Here’s report from Sara Waite writing for the Sterling Journal-Advocate. Click through and read the whole article. Here’s an excerpt:
Yahn explained water rights and how they work. A water right consists of seven items: location, means of diversion, appropriation date, ajudication date, amount — flow or volume (cfs or acre feet), use and other pertinent information. The date of the water right is just one key in determining who gets water when there is a shortage — the other is location. A user with a newer right may lose access to the water if someone with an older water right downstream from them lays claim to what’s available. However, downstream users with newer water rights may still have access to water in the river than those further upstream, as water is returned to the river by the priority user.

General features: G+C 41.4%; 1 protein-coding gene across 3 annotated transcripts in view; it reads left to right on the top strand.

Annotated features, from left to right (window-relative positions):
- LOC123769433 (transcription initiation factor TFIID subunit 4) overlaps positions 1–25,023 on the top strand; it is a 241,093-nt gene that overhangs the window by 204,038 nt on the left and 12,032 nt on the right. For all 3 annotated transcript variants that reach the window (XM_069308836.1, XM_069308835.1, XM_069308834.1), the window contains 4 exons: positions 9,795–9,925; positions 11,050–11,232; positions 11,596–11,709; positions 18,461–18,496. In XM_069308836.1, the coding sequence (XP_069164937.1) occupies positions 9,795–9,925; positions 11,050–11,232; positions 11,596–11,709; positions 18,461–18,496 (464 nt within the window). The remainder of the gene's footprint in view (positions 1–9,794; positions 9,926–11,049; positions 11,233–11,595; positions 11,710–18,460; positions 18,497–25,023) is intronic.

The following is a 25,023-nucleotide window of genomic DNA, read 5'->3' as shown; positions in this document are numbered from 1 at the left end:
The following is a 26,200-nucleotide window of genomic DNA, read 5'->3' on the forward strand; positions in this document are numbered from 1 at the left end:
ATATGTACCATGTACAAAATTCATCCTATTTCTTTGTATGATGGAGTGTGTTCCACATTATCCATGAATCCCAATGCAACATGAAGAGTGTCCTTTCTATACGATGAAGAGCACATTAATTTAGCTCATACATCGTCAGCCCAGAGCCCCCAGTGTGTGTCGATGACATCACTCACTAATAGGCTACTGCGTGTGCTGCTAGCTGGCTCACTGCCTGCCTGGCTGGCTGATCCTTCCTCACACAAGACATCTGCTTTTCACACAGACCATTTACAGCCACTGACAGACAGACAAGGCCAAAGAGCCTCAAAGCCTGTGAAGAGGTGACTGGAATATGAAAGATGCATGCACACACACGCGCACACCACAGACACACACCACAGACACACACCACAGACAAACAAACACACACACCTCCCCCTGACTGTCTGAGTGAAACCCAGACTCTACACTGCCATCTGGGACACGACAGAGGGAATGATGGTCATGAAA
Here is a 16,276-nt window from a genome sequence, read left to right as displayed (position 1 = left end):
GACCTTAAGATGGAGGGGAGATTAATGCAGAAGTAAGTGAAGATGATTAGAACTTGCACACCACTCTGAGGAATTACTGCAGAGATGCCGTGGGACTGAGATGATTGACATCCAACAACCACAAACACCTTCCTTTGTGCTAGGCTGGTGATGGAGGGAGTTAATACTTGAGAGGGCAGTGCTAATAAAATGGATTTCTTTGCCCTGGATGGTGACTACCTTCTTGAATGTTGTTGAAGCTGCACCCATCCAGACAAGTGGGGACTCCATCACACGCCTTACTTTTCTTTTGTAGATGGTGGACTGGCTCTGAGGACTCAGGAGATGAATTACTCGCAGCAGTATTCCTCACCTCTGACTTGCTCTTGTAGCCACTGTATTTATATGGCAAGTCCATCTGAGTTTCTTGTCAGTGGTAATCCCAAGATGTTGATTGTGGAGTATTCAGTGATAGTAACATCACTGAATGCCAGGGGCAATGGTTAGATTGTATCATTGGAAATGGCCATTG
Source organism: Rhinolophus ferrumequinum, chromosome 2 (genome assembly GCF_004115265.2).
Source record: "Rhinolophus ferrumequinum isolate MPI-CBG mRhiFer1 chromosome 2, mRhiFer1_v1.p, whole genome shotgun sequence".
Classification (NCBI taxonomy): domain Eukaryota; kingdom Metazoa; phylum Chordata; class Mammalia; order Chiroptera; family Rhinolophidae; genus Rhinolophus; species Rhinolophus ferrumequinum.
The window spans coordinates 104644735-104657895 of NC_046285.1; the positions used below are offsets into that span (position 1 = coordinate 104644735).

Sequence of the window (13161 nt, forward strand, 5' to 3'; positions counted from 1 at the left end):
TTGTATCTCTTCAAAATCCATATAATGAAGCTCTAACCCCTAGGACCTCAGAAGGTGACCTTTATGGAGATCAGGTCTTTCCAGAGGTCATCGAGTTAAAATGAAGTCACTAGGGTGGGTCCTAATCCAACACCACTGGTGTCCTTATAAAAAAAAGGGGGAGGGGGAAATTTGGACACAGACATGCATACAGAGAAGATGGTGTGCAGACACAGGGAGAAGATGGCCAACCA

Yahn also looked at the state’s growing need for water. He showed a map that depicts how much water leaves the state in an average year, noting that some of that water is obligated to other states downstream. However, he said, there is much more that could be retained by Colorado, especially on the Western Slope. There are storage and pipeline projects in the works that could help offset the dire water shortage that is predicted by 2050, but even if 100 percent of the projects were approved, the state would still need to double its access to water to meet the need. With the permitting process in place to meet environmental concerns, Yahn predicted that maybe 50 percent of the projects would actually be approved.
More Colorado Water 2012 coverage here.